Sanofi and Ablynx
Bivalent anti-von Willebrand factor (-cWF) nanobody
Acquired thrombotic thrombocytopenic purpura
Approved in the US and Europe
Cablivi™ (caplacizumab) is a bivalent anti-Von Willebrand factor (vWF) nanobody indicated for the treatment of adults with acquired thrombotic thrombocytopenic purpura (aTTP).
One of the first therapeutics to have received approval for the treatment of aTTP, the drug was initially developed by Belgium-based biopharmaceutical company Ablynx. French pharmaceutical company Sanofi acquired Ablynx for approximately €3.9bn ($4.57bn) in January 2018, adding Cablivi to its pipeline.
Cablivi received orphan drug designation in the US and Europe in 2009. Ablynx submitted a marketing authorisation application (MAA) for the drug to the European Medicines Agency (EMA) in February 2017.
The Committee for Medicinal Products for Human Use (CHMP) gave a positive opinion for granting marketing authorisation (MA) to Cablivi in June 2018. The European Commission (EC) also granted MA in September of the same year.
Cablivi has also received fast track designation from the US Food and Drug Administration (FDA) for the treatment of aTTP. Ablynx submitted a biologics license application (BLA) for the drug to the FDA in the first half of 2018.
The FDA accepted the application and gave priority review status in September 2018. The drug received FDA approval in February 2019.
Thrombotic thrombocytopenic purpura symptoms and causes
Thrombotic thrombocytopenic purpura (TTP) is a rare autoimmune blood clotting disorder caused by lack of activity in the ADAMTS13 enzyme.
TTP is divided into inherited thrombotic thrombocytopenic purpura (iTTP) and aTTP. iTTP is passed genetically and is characterised by an abnormal ADAMTS13 gene, which causes inadequate ADAMTS13 enzyme production in the body.
aTTP is caused by certain antibodies hindering the ADAMTS13 enzyme. As a result, ultra-large Von Willebrand factor (ULvWF) molecules remain uncleaved due to the impaired ADAMTS13 enzyme.
vWF plays a crucial role in the platelet adhesion stage of blood clotting. The uncleaved ULvWF binds to blood platelets causing blood clots throughout the body.
The condition is life-threatening and leads to low platelet count, lack of blood supply to tissues (ischemia) and organ damage. Common symptoms of the disease include purple bruises or dots on the skin, fatigue, fever, paleness of the skin, increased heart rate, headache, coma and seizure. Around 95% of all TTP cases are aTTP.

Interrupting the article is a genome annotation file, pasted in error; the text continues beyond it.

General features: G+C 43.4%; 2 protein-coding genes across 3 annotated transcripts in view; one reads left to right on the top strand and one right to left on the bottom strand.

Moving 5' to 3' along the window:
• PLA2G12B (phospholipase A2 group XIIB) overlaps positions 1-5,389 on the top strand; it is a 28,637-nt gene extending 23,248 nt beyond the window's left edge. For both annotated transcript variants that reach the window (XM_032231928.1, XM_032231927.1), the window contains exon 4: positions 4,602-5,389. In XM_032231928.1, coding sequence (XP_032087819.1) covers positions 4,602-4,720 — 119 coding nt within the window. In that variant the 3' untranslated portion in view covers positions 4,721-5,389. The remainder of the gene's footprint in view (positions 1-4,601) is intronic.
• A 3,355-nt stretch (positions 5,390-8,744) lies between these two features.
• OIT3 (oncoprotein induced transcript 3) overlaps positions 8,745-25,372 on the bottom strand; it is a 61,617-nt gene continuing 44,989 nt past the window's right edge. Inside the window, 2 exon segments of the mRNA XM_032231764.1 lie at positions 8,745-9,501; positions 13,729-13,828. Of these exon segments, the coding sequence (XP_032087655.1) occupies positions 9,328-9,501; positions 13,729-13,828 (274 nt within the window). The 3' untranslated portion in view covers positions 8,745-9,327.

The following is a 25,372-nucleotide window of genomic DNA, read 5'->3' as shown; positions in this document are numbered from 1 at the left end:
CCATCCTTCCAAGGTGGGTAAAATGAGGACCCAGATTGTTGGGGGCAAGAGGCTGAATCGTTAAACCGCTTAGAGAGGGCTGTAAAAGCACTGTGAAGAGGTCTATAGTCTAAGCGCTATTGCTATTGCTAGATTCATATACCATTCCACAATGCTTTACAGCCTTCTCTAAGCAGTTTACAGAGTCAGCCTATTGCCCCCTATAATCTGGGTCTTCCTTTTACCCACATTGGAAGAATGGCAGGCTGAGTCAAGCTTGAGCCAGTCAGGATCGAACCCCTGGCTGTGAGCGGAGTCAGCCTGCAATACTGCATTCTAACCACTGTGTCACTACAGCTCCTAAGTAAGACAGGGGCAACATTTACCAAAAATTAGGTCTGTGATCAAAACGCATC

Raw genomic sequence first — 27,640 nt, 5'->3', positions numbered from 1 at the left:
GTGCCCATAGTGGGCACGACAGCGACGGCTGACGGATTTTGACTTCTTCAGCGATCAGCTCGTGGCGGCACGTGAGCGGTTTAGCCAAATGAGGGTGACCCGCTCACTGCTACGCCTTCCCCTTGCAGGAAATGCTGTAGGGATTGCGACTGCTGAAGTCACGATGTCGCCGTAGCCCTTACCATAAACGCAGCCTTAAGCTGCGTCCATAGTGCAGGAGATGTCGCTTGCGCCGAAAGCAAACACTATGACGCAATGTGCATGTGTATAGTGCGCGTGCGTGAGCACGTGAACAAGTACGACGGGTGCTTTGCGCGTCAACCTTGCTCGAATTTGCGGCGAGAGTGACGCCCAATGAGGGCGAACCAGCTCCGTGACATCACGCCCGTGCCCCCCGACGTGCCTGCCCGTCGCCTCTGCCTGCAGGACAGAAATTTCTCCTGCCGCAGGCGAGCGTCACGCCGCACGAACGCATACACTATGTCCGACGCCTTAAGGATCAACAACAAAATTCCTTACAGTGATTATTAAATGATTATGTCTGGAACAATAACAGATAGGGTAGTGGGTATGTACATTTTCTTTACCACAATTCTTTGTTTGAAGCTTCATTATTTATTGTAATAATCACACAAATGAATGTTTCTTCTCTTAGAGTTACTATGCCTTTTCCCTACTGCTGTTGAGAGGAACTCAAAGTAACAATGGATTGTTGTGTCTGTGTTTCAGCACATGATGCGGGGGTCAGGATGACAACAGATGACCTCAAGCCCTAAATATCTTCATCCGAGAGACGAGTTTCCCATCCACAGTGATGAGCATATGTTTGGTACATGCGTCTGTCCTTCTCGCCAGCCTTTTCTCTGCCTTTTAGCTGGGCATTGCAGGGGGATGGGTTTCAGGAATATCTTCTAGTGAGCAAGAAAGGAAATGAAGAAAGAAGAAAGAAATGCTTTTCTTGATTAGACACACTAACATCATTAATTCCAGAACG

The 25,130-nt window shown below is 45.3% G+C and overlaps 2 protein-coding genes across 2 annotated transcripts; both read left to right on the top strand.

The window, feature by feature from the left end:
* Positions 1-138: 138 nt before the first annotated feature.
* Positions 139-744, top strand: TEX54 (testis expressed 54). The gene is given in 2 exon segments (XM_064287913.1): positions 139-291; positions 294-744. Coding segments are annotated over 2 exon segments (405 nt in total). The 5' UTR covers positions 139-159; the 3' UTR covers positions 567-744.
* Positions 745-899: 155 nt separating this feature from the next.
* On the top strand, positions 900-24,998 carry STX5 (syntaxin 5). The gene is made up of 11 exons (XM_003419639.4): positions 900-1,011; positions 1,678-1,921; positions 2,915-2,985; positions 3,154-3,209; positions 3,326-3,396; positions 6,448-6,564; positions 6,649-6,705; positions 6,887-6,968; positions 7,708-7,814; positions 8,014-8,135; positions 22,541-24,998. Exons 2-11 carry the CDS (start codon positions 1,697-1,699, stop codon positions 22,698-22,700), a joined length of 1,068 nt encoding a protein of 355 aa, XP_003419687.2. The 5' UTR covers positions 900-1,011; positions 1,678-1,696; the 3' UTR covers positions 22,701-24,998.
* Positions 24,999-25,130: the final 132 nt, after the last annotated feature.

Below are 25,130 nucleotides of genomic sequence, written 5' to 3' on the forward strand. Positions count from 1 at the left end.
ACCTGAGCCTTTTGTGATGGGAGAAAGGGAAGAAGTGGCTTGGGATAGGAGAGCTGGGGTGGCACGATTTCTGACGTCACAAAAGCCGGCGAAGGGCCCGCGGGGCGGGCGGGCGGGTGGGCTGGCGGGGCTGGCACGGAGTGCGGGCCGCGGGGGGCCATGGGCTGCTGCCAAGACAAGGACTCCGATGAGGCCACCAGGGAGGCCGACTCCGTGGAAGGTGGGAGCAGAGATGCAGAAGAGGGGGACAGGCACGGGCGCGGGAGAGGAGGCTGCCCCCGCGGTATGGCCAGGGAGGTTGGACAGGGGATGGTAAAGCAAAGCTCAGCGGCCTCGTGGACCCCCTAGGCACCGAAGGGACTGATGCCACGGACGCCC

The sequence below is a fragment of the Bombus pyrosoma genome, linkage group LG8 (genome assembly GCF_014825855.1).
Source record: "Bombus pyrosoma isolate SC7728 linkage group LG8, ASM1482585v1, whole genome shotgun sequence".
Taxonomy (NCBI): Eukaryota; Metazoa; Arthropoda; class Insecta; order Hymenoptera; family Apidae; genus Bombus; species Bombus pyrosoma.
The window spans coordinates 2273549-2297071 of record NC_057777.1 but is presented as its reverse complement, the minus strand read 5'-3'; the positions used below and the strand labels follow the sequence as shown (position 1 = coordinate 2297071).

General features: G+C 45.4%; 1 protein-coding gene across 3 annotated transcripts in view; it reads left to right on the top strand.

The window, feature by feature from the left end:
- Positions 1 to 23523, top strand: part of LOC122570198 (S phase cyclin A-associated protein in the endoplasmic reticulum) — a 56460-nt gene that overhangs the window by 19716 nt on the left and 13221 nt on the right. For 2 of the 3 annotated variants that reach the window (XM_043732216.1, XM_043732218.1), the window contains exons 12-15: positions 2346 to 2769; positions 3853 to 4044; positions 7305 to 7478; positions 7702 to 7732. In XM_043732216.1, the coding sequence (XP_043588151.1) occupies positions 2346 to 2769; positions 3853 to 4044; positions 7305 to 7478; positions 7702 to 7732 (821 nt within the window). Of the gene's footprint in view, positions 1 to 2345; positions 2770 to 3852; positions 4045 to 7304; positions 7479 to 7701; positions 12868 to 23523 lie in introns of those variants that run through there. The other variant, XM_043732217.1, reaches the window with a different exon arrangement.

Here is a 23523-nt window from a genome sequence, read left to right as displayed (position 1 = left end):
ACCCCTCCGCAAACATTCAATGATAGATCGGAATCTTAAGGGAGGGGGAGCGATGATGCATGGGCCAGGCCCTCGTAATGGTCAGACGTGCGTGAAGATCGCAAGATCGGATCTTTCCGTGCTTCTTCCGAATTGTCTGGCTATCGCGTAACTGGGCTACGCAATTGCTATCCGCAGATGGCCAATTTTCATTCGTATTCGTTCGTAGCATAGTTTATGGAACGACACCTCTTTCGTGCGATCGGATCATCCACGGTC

Cablivi’s mechanism of action
The caplacizumab contained in Cablivi targets the vWF protein in the blood, blocks the interaction of ULvWF with platelets and inhibits platelet adhesion.
Cablivi is available as a 10mg powder or solvent for intravenous or subcutaneous injection.
Clinical trials on Cablivi
The EMA’s approval of Cablivi was based on the positive results of a Phase II clinical trial named TITAN and a Phase III trial called HERCULES, conducted on 220 adult patients with aTTP.
The HERCULES clinical trial was a randomised, double-blind, placebo-controlled, multi-national study with time-to-platelet count response as the primary endpoint. A total of 145 patients were randomised to receive either Cablivi or placebo.
Cablivi met the primary endpoint and demonstrated a statistically significant reduction in time-to-platelet count response. Reduction in aTTP-related death, recurrence or at least one major thromboembolic event was observed in approximately 74% of patients in the Cablivi arm, while a reduction in aTTP recurrence was demonstrated in 67% of patients.
TITAN was a single-blind, randomised, placebo-controlled trial that enrolled 75 adult patients that were randomised to receive either Cablivi or placebo. Patients receiving Cablivi showed a significant reduction in time-to-platelet count response when compared with placebo.
The FDA’s approval of the drug was based on the results of the HERCULES clinical trial.
The most common adverse events reported in patients during the trial were nosebleeds, headaches and bleeding gums.